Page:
Amprey won't spend more to expand EAI

June 11, 1994|By Gary Gately | Gary Gately,Sun Staff Writer

Ending his most tumultuous week in his three years as Baltimore schools superintendent, Walter G. Amprey abandoned plans yesterday to spend millions more in city money to expand the role of a private, for-profit company running schools.

As he sought to make peace with the 8,500-member teachers union, the superintendent said he recognized mounting resistance to expanding the role of Education Alternatives Inc. -- a source of considerable contention among unions and concern among lawmakers and civic leaders.

"I think there's a message coming from a lot of people in the city that's saying, 'Wait a minute, let's slow down.' I'm not sure they're saying dump EAI, but, there are a lot of people saying, 'Well, maybe this is going too fast for us," he said at a news conference at school headquarters.

Dr. Amprey's plans to expand EAI to three Sandtown-Winchester area elementary schools had drawn stiff opposition among critics, including some City Council members, who called the school privatization venture an unproven experiment that diverts millions from other schools.

He acknowledged that the city lacked the money to add new EAI contracts. Current contracts have increased annual spending for individual schools by more than $2 million a year in some cases. He said he would "rule out" any expansion of the role of EAI, which now works in 12 city schools, unless the money came from sources outside the school system.

As he has repeatedly, he said yesterday that parents and teachers had asked that EAI manage the schools, and that he never attempted to "force" contracts on the schools.

In his most conciliatory tones since the Baltimore Teachers Union's call last week for his resignation, he extended a peace offering to the union and teachers.

Before a Tuesday night secret meeting between Dr. Amprey and union leaders at BTU President Irene Dandridge's Howard County home, Dr. Amprey said he had no idea morale had sunk so low. It ebbed to new lows, many say, after he sent a May 26 letter to all 10,000 school system employees warning of a "considerable number" of layoffs and reassignments.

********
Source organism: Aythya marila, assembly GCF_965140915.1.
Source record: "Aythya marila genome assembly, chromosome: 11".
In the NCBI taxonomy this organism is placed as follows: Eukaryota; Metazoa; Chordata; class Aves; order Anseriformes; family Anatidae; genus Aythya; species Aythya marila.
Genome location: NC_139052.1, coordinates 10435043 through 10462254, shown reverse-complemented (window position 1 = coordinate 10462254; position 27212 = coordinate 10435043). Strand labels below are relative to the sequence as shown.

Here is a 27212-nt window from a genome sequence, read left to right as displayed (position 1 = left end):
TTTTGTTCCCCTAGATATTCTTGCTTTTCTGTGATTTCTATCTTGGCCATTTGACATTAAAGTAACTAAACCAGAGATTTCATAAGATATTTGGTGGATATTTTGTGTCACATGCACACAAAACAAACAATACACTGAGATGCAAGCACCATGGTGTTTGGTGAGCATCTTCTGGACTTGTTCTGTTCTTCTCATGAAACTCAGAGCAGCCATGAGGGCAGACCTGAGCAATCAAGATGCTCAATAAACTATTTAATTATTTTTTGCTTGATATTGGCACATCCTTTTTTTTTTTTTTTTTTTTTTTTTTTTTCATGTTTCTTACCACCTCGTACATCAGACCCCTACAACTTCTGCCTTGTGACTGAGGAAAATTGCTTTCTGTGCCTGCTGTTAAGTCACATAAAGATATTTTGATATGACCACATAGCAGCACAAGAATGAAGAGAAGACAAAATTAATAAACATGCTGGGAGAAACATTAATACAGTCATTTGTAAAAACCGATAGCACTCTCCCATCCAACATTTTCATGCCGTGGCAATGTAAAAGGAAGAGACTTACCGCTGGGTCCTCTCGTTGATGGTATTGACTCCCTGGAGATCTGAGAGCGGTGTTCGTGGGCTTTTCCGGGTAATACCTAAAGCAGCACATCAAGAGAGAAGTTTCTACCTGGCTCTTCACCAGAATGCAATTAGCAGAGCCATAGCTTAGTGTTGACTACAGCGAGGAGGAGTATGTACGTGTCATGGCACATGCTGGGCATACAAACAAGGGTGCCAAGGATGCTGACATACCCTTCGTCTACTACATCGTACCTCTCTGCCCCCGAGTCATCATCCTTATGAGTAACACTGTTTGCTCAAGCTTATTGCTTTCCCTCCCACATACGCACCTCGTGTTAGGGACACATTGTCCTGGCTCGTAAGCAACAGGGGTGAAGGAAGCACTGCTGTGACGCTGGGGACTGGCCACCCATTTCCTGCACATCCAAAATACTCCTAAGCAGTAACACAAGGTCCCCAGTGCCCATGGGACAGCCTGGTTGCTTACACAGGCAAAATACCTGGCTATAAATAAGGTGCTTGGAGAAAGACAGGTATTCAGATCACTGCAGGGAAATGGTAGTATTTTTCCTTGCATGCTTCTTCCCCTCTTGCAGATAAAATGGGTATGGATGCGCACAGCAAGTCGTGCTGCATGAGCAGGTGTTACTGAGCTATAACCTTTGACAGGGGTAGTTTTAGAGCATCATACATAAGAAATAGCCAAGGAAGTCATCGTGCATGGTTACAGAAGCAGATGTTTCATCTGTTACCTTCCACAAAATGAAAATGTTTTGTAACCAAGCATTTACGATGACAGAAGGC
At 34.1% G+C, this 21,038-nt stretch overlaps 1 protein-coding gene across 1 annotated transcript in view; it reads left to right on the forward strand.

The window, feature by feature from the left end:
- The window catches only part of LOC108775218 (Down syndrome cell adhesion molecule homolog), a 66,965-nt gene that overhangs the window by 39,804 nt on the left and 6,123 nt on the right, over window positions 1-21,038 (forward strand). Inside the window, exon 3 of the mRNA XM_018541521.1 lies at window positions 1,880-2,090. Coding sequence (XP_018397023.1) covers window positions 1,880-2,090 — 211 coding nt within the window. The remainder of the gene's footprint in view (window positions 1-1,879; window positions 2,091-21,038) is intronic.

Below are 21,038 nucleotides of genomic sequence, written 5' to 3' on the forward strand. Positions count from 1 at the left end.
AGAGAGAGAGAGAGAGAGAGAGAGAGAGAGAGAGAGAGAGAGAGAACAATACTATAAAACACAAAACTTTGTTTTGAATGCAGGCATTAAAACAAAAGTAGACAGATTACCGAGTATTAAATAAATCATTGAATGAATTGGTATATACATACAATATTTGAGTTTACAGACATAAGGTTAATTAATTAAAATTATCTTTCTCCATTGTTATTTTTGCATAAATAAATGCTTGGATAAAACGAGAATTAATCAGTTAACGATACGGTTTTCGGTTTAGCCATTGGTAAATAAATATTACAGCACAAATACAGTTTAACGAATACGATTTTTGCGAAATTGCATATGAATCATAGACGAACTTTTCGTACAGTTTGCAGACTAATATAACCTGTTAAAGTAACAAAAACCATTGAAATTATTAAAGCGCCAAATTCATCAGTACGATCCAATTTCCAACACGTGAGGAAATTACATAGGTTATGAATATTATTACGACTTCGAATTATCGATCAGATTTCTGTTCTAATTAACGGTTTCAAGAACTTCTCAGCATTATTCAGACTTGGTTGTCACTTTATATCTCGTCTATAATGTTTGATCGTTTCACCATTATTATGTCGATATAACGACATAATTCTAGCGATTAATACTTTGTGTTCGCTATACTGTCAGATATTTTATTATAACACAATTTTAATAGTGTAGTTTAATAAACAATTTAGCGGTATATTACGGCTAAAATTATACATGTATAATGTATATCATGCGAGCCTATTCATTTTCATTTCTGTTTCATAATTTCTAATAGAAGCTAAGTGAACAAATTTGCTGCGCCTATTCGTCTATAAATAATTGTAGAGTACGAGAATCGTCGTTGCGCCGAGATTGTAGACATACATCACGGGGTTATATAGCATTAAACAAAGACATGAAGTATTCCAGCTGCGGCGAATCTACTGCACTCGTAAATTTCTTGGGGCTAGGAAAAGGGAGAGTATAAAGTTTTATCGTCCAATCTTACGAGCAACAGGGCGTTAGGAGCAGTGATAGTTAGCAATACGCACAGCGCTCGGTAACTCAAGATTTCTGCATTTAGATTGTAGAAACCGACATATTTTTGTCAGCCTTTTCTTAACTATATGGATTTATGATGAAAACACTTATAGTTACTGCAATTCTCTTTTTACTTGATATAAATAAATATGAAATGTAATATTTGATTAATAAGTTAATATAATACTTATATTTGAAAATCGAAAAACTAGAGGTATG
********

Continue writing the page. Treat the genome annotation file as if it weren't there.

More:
He stressed again yesterday that the letter was aimed primarily not at teachers, but headquarters staff. The superintendent estimated Monday that 350 positions -- including 240 teaching posts -- could be affected by changes.

But he added that the letter "could have been more humanistic."

"I think as I saw that letter -- I got one at home -- I didn't like geting it. I didn't like the way it read," he said, adding:

"Morale has plummeted and is much worse than I was aware."

At the Tuesday meeting, he said, "We agreed that in all of my opportunities to speak in the presence of teachers, to make sure that I do all I can to make them aware of their importance in this effort and their work.

Also yesterday, Dr. Amprey:

* Promised to try to eventually give nine non-EAI schools the same amount of money per-pupil as those run by the Minneapolis company to compare the results between those run by the company and others given the same funding.

* Agreed to work closely with union representatives to scrutinize discipline policies and devise strategies to make schools safer. "Without a doubt, far and away, the biggest challenge is one of safety, of violence, disruption," he said, pointing to a common perception: "The schools are not safe, that it's a matter of time before [students or teachers] would be victims of some kind of act of violence or some kind of pretty ugly act of disruption."

* Establish a labor-management "monitoring team" to oversee the shift next fall to school-based management, moving staff, money and authority from headquarters to schools.

* Work with the union to set up guidelines on selecting and training members of teams of school staff, parents and community leaders who will make decisions at schools as part of the shift to school-based management.

Ms. Dandridge yesterday welcomed the superintendent's "olive branch."

"If Dr. Amprey gives us 90 percent of what he has proposed today, I will be happy, and my teachers will be happy."

But, she added: "My position has to be we'll have to wait and see. There were a lot of issues that we dealt with and most of them he seems to have covered at his news conference. If we get him to remember those things as he goes about his job of operating Baltimore City public schools, we will have gone a long way toward making teachers' lives easier but also accomplishing some of the goals he's talking about."

The secret meeting, called by Mayor Kurt L. Schmoke, came a day after about 250 protesters, led by the union, marched from school headquarters to City Hall, chanting, "The superintendent must go!"

School employees, parents and members of other city unions denounced the May 26 letter. Protesters also accused Dr. Amprey of continually expanding the role of for-profit EAI in city schools, taking millions in taxpayers' money from other schools to "subsidize" the company.

Union leaders and teachers said Dr. Amprey has blamed them for failing schools, without taking into account what they view as real reasons: huge classes, lack of adequate funding, low salaries, a breakdown in discipline.

Looking back over what many at North Avenue headquarters have dubbed "hell week," Dr. Amprey said the protest and dissension pained him. "It's kind of emotional," he said. "Everybody wants to be loved. I want to be loved, too. I don't want people saying I should resign."

Often-bitter contract negotiations also have stalled after five months, and the union views Dr. Amprey's letter in part as an attempt to influence the outcome of contract talks while he seeks to increase his $125,000 salary to $150,000.

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